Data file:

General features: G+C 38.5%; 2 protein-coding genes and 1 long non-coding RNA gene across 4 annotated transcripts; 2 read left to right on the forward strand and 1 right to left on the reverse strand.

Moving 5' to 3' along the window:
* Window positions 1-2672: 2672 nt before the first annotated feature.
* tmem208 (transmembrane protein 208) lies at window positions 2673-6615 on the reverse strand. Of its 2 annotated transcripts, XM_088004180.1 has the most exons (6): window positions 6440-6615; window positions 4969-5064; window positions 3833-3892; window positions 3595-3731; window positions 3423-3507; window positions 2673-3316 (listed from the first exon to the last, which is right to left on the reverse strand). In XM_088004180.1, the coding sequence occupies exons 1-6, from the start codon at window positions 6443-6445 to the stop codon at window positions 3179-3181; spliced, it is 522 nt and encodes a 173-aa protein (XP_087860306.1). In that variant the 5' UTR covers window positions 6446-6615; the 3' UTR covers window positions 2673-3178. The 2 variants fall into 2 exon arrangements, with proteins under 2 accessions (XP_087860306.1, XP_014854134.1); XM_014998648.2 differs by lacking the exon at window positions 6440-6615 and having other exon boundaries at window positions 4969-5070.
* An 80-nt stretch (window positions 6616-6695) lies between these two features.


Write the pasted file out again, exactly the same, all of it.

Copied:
General features: G+C 38.5%; 2 protein-coding genes and 1 long non-coding RNA gene across 4 annotated transcripts; 2 read left to right on the forward strand and 1 right to left on the reverse strand.

Moving 5' to 3' along the window:
* Window positions 1-2672: 2672 nt before the first annotated feature.
* tmem208 (transmembrane protein 208) lies at window positions 2673-6615 on the reverse strand. Of its 2 annotated transcripts, XM_088004180.1 has the most exons (6): window positions 6440-6615; window positions 4969-5064; window positions 3833-3892; window positions 3595-3731; window positions 3423-3507; window positions 2673-3316 (listed from the first exon to the last, which is right to left on the reverse strand). In XM_088004180.1, the coding sequence occupies exons 1-6, from the start codon at window positions 6443-6445 to the stop codon at window positions 3179-3181; spliced, it is 522 nt and encodes a 173-aa protein (XP_087860306.1). In that variant the 5' UTR covers window positions 6446-6615; the 3' UTR covers window positions 2673-3178. The 2 variants fall into 2 exon arrangements, with proteins under 2 accessions (XP_087860306.1, XP_014854134.1); XM_014998648.2 differs by lacking the exon at window positions 6440-6615 and having other exon boundaries at window positions 4969-5070.
* An 80-nt stretch (window positions 6616-6695) lies between these two features.